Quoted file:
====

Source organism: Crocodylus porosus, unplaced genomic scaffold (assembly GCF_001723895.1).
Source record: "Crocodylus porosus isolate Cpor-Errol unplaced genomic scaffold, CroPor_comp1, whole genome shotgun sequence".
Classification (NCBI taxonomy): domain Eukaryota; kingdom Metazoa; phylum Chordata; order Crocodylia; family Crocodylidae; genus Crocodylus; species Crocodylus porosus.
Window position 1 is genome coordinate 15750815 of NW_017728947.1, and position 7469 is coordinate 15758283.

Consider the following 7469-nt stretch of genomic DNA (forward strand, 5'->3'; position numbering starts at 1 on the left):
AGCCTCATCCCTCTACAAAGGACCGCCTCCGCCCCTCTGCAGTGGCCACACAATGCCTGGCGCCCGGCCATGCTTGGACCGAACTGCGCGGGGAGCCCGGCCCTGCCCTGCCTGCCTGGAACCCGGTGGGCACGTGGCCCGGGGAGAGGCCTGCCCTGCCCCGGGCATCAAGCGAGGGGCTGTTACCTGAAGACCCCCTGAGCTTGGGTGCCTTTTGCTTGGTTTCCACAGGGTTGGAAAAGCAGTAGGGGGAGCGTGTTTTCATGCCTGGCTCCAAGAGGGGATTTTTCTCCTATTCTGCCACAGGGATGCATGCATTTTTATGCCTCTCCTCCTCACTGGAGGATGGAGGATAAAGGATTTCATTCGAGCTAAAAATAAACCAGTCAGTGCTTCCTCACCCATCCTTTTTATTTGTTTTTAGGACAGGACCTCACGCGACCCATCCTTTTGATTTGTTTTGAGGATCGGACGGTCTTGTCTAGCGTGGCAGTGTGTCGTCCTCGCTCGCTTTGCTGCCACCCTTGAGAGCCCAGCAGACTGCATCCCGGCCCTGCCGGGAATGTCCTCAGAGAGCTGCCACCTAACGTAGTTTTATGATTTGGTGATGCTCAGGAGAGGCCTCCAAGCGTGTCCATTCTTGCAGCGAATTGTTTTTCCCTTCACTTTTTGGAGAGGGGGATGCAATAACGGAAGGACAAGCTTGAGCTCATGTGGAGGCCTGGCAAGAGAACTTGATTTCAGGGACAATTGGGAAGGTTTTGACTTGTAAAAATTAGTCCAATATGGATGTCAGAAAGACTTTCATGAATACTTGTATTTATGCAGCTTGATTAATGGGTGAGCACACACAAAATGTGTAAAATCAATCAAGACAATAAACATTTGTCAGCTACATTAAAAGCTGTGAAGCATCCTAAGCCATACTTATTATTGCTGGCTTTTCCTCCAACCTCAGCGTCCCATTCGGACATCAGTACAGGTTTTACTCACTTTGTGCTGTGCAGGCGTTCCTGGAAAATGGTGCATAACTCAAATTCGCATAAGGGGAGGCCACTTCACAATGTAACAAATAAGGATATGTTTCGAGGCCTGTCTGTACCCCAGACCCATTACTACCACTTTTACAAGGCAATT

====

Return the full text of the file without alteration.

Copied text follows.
Source organism: Crocodylus porosus, unplaced genomic scaffold (assembly GCF_001723895.1).
Source record: "Crocodylus porosus isolate Cpor-Errol unplaced genomic scaffold, CroPor_comp1, whole genome shotgun sequence".
Classification (NCBI taxonomy): domain Eukaryota; kingdom Metazoa; phylum Chordata; order Crocodylia; family Crocodylidae; genus Crocodylus; species Crocodylus porosus.
Window position 1 is genome coordinate 15750815 of NW_017728947.1, and position 7469 is coordinate 15758283.

Consider the following 7469-nt stretch of genomic DNA (forward strand, 5'->3'; position numbering starts at 1 on the left):
AGCCTCATCCCTCTACAAAGGACCGCCTCCGCCCCTCTGCAGTGGCCACACAATGCCTGGCGCCCGGCCATGCTTGGACCGAACTGCGCGGGGAGCCCGGCCCTGCCCTGCCTGCCTGGAACCCGGTGGGCACGTGGCCCGGGGAGAGGCCTGCCCTGCCCCGGGCATCAAGCGAGGGGCTGTTACCTGAAGACCCCCTGAGCTTGGGTGCCTTTTGCTTGGTTTCCACAGGGTTGGAAAAGCAGTAGGGGGAGCGTGTTTTCATGCCTGGCTCCAAGAGGGGATTTTTCTCCTATTCTGCCACAGGGATGCATGCATTTTTATGCCTCTCCTCCTCACTGGAGGATGGAGGATAAAGGATTTCATTCGAGCTAAAAATAAACCAGTCAGTGCTTCCTCACCCATCCTTTTTATTTGTTTTTAGGACAGGACCTCACGCGACCCATCCTTTTGATTTGTTTTGAGGATCGGACGGTCTTGTCTAGCGTGGCAGTGTGTCGTCCTCGCTCGCTTTGCTGCCACCCTTGAGAGCCCAGCAGACTGCATCCCGGCCCTGCCGGGAATGTCCTCAGAGAGCTGCCACCTAACGTAGTTTTATGATTTGGTGATGCTCAGGAGAGGCCTCCAAGCGTGTCCATTCTTGCAGCGAATTGTTTTTCCCTTCACTTTTTGGAGAGGGGGATGCAATAACGGAAGGACAAGCTTGAGCTCATGTGGAGGCCTGGCAAGAGAACTTGATTTCAGGGACAATTGGGAAGGTTTTGACTTGTAAAAATTAGTCCAATATGGATGTCAGAAAGACTTTCATGAATACTTGTATTTATGCAGCTTGATTAATGGGTGAGCACACACAAAATGTGTAAAATCAATCAAGACAATAAACATTTGTCAGCTACATTAAAAGCTGTGAAGCATCCTAAGCCATACTTATTATTGCTGGCTTTTCCTCCAACCTCAGCGTCCCATTCGGACATCAGTACAGGTTTTACTCACTTTGTGCTGTGCAGGCGTTCCTGGAAAATGGTGCATAACTCAAATTCGCATAAGGGGAGGCCACTTCACAATGTAACAAATAAGGATATGTTTCGAGGCCTGTCTGTACCCCAGACCCATTACTACCACTTTTACAAGGCAATT